In 2023, the Giants ranked 19th in home runs, 23rd in ISO and exit velocity, and 27th in slugging. Some of that has to do with Oracle Park, which, according to Statcast’s park factors, ranks as the 27th-worst park for home runs for both left-handed and right-handed batters. But that’s why you go get someone as powerful as Soler (or, for that matter, Arson Judge), who hits moonshots that would be no-doubters anywhere. According to Statcast, if he’d played all of his games in San Francisco last year, Oracle Park would have cost Soler just four of his 36 home runs. Moreover, after spending two years at loanDepot park — one of the three stadiums that make it even harder for righties to leave the yard than Oracle — there’s little chance that he’ll be intimidated and a much better chance that he’ll be the first player to launch a ball into that giant baseball mitt above the left field bleachers. Or maybe Soler, who has hit six opposite-field home runs with an estimated distance of at least 400 feet, will become the first right-handed player to send a ball into McCovey Cove.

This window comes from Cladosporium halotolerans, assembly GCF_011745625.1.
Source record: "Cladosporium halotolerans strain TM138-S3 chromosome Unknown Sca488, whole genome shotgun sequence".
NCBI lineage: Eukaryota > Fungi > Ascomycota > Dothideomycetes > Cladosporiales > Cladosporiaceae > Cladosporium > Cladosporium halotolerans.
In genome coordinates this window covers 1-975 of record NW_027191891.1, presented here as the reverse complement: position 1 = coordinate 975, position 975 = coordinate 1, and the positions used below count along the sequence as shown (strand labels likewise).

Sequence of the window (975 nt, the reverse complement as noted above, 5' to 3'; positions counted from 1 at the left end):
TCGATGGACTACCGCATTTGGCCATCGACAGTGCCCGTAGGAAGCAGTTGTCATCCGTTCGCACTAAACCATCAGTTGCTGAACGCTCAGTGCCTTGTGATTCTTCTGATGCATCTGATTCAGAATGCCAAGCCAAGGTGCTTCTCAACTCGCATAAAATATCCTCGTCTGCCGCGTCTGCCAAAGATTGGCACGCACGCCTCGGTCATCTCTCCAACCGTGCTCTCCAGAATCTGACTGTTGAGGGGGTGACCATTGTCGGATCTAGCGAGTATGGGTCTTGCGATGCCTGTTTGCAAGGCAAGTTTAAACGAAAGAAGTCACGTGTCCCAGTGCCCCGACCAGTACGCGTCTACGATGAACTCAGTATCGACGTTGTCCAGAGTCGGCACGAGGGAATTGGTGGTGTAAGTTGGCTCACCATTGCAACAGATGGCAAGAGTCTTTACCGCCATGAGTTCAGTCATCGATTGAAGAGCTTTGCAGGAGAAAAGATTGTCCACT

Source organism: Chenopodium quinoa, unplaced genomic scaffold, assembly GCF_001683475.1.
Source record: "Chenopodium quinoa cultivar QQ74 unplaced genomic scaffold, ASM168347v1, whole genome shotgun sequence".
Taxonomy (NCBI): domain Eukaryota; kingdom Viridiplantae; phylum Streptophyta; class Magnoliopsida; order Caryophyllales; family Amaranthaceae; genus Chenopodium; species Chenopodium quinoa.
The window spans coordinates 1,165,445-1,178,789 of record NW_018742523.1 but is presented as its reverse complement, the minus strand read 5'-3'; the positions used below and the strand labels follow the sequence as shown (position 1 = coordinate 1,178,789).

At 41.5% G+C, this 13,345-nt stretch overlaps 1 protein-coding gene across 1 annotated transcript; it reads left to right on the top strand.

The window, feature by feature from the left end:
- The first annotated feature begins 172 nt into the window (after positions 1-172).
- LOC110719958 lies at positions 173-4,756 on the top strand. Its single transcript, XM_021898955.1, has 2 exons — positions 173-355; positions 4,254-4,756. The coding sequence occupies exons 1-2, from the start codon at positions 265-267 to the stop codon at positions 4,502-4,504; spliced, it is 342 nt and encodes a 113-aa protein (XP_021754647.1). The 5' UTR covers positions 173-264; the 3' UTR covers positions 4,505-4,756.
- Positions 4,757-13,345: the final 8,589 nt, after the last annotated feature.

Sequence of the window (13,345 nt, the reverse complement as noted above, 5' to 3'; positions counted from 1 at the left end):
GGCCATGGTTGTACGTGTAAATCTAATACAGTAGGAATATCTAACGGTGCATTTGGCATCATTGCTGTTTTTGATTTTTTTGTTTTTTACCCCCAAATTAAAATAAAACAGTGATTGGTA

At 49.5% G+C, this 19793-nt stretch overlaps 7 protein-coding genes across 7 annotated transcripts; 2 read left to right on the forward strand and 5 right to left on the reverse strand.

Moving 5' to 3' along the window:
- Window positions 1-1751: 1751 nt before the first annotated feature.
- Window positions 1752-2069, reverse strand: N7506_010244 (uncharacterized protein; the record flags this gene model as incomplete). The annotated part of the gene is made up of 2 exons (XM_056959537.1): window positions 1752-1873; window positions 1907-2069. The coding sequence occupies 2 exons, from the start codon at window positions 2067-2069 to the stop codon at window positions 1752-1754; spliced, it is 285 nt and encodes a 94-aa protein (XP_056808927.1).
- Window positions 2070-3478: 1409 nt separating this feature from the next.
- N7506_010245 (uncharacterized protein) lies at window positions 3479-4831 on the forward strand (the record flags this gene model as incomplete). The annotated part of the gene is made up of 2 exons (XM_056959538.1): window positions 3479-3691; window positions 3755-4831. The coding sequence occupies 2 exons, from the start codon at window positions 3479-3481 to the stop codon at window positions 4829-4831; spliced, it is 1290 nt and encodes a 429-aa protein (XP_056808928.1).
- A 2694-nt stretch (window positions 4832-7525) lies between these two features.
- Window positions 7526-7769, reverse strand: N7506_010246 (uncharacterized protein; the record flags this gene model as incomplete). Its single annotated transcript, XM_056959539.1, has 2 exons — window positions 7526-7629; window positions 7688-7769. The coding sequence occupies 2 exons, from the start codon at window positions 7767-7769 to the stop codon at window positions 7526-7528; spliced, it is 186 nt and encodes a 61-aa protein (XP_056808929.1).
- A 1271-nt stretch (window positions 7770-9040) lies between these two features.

Still, Soler alone is not going to solve San Francisco’s problems on offense. According to ZiPS, Soler’s projected SLG of .441 ranks 101st in the majors, and the second Giant doesn’t come until Wilmer Flores checks in at 170th, with a mark of .423. The lack of slug is a problem, of course, but it isn’t as much of an issue as the team’s overall lack of offensive production, and Soler can’t fix that on his own, either.